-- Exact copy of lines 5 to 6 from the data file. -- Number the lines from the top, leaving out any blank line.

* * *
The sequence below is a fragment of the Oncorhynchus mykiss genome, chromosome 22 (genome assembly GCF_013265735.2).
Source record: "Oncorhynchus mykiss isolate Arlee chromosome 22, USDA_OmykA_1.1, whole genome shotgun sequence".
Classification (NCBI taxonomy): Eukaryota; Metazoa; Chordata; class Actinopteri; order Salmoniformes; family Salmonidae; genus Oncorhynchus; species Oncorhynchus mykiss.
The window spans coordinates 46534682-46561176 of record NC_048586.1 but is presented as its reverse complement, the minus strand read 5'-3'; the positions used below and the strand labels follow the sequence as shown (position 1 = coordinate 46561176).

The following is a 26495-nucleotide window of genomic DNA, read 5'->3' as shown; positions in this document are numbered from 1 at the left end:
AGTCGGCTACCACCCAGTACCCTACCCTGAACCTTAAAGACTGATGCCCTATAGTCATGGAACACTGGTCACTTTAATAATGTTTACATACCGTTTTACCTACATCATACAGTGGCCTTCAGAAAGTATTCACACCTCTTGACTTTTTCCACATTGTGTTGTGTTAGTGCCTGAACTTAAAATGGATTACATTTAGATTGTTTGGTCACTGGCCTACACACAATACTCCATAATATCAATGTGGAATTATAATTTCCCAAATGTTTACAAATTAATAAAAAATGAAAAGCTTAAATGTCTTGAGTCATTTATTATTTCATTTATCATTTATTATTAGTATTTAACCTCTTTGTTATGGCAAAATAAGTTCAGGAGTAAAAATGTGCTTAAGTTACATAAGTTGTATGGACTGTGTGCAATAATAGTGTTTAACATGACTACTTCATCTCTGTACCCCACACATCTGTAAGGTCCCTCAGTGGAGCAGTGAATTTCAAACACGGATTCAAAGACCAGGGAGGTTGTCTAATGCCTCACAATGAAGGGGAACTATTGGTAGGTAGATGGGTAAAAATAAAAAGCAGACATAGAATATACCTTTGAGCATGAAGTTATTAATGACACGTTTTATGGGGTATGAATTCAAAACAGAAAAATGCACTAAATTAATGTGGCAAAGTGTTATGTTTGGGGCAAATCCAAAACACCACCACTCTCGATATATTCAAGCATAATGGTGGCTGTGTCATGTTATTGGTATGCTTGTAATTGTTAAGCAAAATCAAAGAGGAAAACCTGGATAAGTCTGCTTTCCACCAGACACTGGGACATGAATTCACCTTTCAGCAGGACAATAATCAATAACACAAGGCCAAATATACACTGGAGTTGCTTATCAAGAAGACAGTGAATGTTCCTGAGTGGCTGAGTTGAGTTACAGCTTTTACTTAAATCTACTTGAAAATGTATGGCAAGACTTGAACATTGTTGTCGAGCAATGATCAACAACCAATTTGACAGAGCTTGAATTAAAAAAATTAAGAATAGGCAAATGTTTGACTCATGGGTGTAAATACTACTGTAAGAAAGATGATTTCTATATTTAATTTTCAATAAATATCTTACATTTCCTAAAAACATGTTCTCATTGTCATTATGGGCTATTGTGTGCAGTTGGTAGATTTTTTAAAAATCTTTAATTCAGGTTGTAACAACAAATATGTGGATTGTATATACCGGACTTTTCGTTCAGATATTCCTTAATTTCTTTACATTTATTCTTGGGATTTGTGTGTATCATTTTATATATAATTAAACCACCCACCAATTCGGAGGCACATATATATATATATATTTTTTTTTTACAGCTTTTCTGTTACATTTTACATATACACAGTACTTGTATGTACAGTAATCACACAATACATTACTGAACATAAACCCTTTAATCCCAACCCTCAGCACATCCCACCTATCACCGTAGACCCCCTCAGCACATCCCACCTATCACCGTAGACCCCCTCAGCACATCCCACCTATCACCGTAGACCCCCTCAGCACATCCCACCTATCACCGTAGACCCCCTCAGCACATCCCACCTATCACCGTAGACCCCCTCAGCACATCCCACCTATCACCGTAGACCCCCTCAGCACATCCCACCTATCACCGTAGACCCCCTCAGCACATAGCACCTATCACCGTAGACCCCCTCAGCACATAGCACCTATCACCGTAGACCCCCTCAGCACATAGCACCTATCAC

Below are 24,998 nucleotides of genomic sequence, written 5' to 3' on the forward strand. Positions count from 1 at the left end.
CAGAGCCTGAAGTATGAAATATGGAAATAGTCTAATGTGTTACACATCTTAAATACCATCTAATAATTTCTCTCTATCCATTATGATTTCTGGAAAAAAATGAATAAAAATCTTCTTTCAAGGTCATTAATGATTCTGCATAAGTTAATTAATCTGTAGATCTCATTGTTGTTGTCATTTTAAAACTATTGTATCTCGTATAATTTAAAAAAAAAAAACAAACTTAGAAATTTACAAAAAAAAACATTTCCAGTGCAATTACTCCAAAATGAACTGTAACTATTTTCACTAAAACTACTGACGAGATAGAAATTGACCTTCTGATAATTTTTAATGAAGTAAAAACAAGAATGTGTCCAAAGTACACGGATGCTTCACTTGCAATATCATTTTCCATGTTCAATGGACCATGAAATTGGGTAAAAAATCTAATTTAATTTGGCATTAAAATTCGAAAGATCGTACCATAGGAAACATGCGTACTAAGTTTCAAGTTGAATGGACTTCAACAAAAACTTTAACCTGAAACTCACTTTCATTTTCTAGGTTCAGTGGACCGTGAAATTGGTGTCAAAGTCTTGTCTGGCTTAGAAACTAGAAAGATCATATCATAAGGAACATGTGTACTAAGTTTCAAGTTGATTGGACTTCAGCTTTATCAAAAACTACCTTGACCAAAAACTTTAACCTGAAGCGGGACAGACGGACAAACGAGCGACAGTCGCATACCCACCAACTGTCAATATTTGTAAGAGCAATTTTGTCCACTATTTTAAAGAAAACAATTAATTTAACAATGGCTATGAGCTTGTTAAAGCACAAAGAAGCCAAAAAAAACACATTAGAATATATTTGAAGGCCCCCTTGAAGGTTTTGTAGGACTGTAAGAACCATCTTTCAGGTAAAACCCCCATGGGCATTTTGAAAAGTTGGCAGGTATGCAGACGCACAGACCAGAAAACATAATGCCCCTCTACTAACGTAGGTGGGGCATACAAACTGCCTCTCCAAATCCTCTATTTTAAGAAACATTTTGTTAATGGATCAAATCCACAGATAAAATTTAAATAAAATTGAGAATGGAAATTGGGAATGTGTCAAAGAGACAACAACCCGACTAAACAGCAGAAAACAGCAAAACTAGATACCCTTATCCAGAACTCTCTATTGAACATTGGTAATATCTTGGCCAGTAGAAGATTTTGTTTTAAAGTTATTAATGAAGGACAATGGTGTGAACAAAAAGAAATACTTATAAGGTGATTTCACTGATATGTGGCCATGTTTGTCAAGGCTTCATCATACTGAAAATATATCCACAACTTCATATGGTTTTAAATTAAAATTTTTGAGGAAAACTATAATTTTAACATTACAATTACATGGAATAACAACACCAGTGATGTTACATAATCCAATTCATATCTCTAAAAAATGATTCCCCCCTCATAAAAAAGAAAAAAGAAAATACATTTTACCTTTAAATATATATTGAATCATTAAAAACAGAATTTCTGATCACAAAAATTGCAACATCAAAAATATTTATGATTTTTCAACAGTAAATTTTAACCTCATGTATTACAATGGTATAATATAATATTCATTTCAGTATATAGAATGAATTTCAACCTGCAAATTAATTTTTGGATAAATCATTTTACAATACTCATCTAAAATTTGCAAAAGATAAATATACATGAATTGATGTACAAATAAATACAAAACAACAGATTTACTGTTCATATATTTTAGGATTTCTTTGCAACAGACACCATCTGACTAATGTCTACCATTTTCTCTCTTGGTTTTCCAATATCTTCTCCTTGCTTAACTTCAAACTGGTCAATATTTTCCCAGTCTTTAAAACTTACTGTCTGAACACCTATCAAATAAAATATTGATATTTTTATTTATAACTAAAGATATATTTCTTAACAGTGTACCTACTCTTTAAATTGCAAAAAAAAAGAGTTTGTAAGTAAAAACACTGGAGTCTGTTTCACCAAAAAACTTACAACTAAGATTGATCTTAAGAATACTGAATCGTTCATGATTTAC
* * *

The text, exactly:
The following is a 26495-nucleotide window of genomic DNA, read 5'->3' as shown; positions in this document are numbered from 1 at the left end:
AGTCGGCTACCACCCAGTACCCTACCCTGAACCTTAAAGACTGATGCCCTATAGTCATGGAACACTGGTCACTTTAATAATGTTTACATACCGTTTTACCTACATCATACAGTGGCCTTCAGAAAGTATTCACACCTCTTGACTTTTTCCACATTGTGTTGTGTTAGTGCCTGAACTTAAAATGGATTACATTTAGATTGTTTGGTCACTGGCCTACACACAATACTCCATAATATCAATGTGGAATTATAATTTCCCAAATGTTTACAAATTAATAAAAAATGAAAAGCTTAAATGTCTTGAGTCATTTATTATTTCATTTATCATTTATTATTAGTATTTAACCTCTTTGTTATGGCAAAATAAGTTCAGGAGTAAAAATGTGCTTAAGTTACATAAGTTGTATGGACTGTGTGCAATAATAGTGTTTAACATGACTACTTCATCTCTGTACCCCACACATCTGTAAGGTCCCTCAGTGGAGCAGTGAATTTCAAACACGGATTCAAAGACCAGGGAGGTTGTCTAATGCCTCACAATGAAGGGGAACTATTGGTAGGTAGATGGGTAAAAATAAAAAGCAGACATAGAATATACCTTTGAGCATGAAGTTATTAATGACACGTTTTATGGGGTATGAATTCAAAACAGAAAAATGCACTAAATTAATGTGGCAAAGTGTTATGTTTGGGGCAAATCCAAAACACCACCACTCTCGATATATTCAAGCATAATGGTGGCTGTGTCATGTTATTGGTATGCTTGTAATTGTTAAGCAAAATCAAAGAGGAAAACCTGGATAAGTCTGCTTTCCACCAGACACTGGGACATGAATTCACCTTTCAGCAGGACAATAATCAATAACACAAGGCCAAATATACACTGGAGTTGCTTATCAAGAAGACAGTGAATGTTCCTGAGTGGCTGAGTTGAGTTACAGCTTTTACTTAAATCTACTTGAAAATGTATGGCAAGACTTGAACATTGTTGTCGAGCAATGATCAACAACCAATTTGACAGAGCTTGAATTAAAAAAATTAAGAATAGGCAAATGTTTGACTCATGGGTGTAAATACTACTGTAAGAAAGATGATTTCTATATTTAATTTTCAATAAATATCTTACATTTCCTAAAAACATGTTCTCATTGTCATTATGGGCTATTGTGTGCAGTTGGTAGATTTTTTAAAAATCTTTAATTCAGGTTGTAACAACAAATATGTGGATTGTATATACCGGACTTTTCGTTCAGATATTCCTTAATTTCTTTACATTTATTCTTGGGATTTGTGTGTATCATTTTATATATAATTAAACCACCCACCAATTCGGAGGCACATATATATATATATATTTTTTTTTTACAGCTTTTCTGTTACATTTTACATATACACAGTACTTGTATGTACAGTAATCACACAATACATTACTGAACATAAACCCTTTAATCCCAACCCTCAGCACATCCCACCTATCACCGTAGACCCCCTCAGCACATCCCACCTATCACCGTAGACCCCCTCAGCACATCCCACCTATCACCGTAGACCCCCTCAGCACATCCCACCTATCACCGTAGACCCCCTCAGCACATCCCACCTATCACCGTAGACCCCCTCAGCACATCCCACCTATCACCGTAGACCCCCTCAGCACATCCCACCTATCACCGTAGACCCCCTCAGCACATAGCACCTATCACCGTAGACCCCCTCAGCACATAGCACCTATCACCGTAGACCCCCTCAGCACATAGCACCTATCAC